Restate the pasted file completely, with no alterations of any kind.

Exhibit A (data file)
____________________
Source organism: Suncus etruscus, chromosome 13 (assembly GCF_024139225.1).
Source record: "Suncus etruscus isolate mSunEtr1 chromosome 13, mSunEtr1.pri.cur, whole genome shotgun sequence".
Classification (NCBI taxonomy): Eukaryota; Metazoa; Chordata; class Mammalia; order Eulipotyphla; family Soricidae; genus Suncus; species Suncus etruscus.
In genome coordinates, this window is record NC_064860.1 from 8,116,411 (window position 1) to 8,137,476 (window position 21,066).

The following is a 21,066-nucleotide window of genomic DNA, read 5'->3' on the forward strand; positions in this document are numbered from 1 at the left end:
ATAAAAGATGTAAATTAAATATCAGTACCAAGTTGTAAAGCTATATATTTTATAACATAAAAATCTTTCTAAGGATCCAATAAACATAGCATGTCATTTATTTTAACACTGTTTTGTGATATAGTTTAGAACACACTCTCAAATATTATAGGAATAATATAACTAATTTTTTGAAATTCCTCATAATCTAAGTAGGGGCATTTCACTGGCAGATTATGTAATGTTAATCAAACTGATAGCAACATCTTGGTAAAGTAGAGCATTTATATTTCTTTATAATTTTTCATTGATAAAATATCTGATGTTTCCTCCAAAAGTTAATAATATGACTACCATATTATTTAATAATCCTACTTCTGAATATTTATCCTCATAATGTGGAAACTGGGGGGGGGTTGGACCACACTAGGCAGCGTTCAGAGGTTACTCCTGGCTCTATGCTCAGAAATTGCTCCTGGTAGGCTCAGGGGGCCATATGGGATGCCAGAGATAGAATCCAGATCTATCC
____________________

Source organism: Suncus etruscus, chromosome 13 (assembly GCF_024139225.1).
Source record: "Suncus etruscus isolate mSunEtr1 chromosome 13, mSunEtr1.pri.cur, whole genome shotgun sequence".
Classification (NCBI taxonomy): Eukaryota; Metazoa; Chordata; class Mammalia; order Eulipotyphla; family Soricidae; genus Suncus; species Suncus etruscus.
In genome coordinates, this window is record NC_064860.1 from 8,116,411 (window position 1) to 8,137,476 (window position 21,066).

The following is a 21,066-nucleotide window of genomic DNA, read 5'->3' on the forward strand; positions in this document are numbered from 1 at the left end:
ATAAAAGATGTAAATTAAATATCAGTACCAAGTTGTAAAGCTATATATTTTATAACATAAAAATCTTTCTAAGGATCCAATAAACATAGCATGTCATTTATTTTAACACTGTTTTGTGATATAGTTTAGAACACACTCTCAAATATTATAGGAATAATATAACTAATTTTTTGAAATTCCTCATAATCTAAGTAGGGGCATTTCACTGGCAGATTATGTAATGTTAATCAAACTGATAGCAACATCTTGGTAAAGTAGAGCATTTATATTTCTTTATAATTTTTCATTGATAAAATATCTGATGTTTCCTCCAAAAGTTAATAATATGACTACCATATTATTTAATAATCCTACTTCTGAATATTTATCCTCATAATGTGGAAACTGGGGGGGGGTTGGACCACACTAGGCAGCGTTCAGAGGTTACTCCTGGCTCTATGCTCAGAAATTGCTCCTGGTAGGCTCAGGGGGCCATATGGGATGCCAGAGATAGAATCCAGATCTATCC